Federal pipeline regulators are keeping the doors closed on a hearing next week into leaks at the country's first modern liquefied natural gas export facility.
But E&E News, with the assistance of the Reporters Committee for Freedom of the Press, has requested that the hearing be opened to the public and reporters.
Cheniere Energy Inc. requested the hearing to challenge an order from the Pipeline and Hazardous Materials Safety Administration. The agency ordered two tanks shut down at the company's Sabine Pass facility in Louisiana after inspectors investigated leaks from the tanks.
The hearing is set for Wednesday in Houston. When E&E News asked PHMSA to provide the time and specific location so a reporter could attend, an agency spokesman refused.
"Our hearings are not open to the public," said spokesman Darius Kirkwood.
Attorneys for the Reporters Committee sent a letter on E&E News' behalf that was to be received yesterday by PHMSA officials requesting that the hearing be open. It also provided legal reasons for opening the hearing.
"Open judicial proceedings serve a critical function in our democracy," said the letter, submitted over the names of Reporters Committee attorneys Katie Townsend and Sarah Matthews. "Courts have long recognized that the First Amendment and federal common law require legal proceedings to be conducted in public view."
The PHMSA order to shut down two tanks that leaked at Cheniere's Sabine Pass facility came at a crucial juncture for the industry. In 2016, Sabine was the first of several U.S. LNG export projects under development to start shipping gas. Around the time the order was issued, Cheniere announced a long-term LNG supply agreement with the China National Petroleum Corp.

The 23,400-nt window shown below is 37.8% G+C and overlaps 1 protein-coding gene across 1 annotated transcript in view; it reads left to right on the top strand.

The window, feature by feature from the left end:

This month, Maryland's Cove Point became the second major terminal for LNG exports. And several other U.S. LNG export facilities are expected to come online either this year or next, including another Cheniere facility in Corpus Christi, Texas.
Natural gas is highly flammable and under certain conditions explosive. PHMSA describes LNG spills as "low-frequency, high-consequence events." The Jan. 22 incident did not result in any reported injuries, fires or explosions.
LNG is natural gas that is cooled to a liquid at minus 260 degrees Fahrenheit. Its volume is then reduced six-hundredfold. When supercooled LNG encounters ambient air temperatures, it quickly expands and turns back into a gas. Each of the tanks can store up to 3.4 billion cubic feet of natural gas.
PHMSA issued the order more than two weeks after the leak incident, giving the first public notice that there had been a problem. Agency inspectors discovered that LNG had been leaking into a containment ditch around a storage tank. Further inspection revealed that natural gas vapors were leaking from 14 points around the base of a second LNG storage tank (Energywire, Feb. 12).
There also were indications that Sabine Pass personnel had been grappling with a series of storage tank issues dating back to 2008.
PHMSA allowed the company to continue importing and exporting gas and use three other LNG storage tanks at the site.
Cheniere requested the hearing in mid-February, challenging PHMSA's assertion that continued operation of the two tanks without fixing the problems would "be hazardous to life, property and the environment." The company said the order isn't supported by the evidence or the state of the tanks.
Cheniere has said it hopes to address its differences with PHMSA "informally" before the hearing.
Click here to read the Reporters Committee for Freedom of the Press letter sent to PHMSA on behalf of E&E News.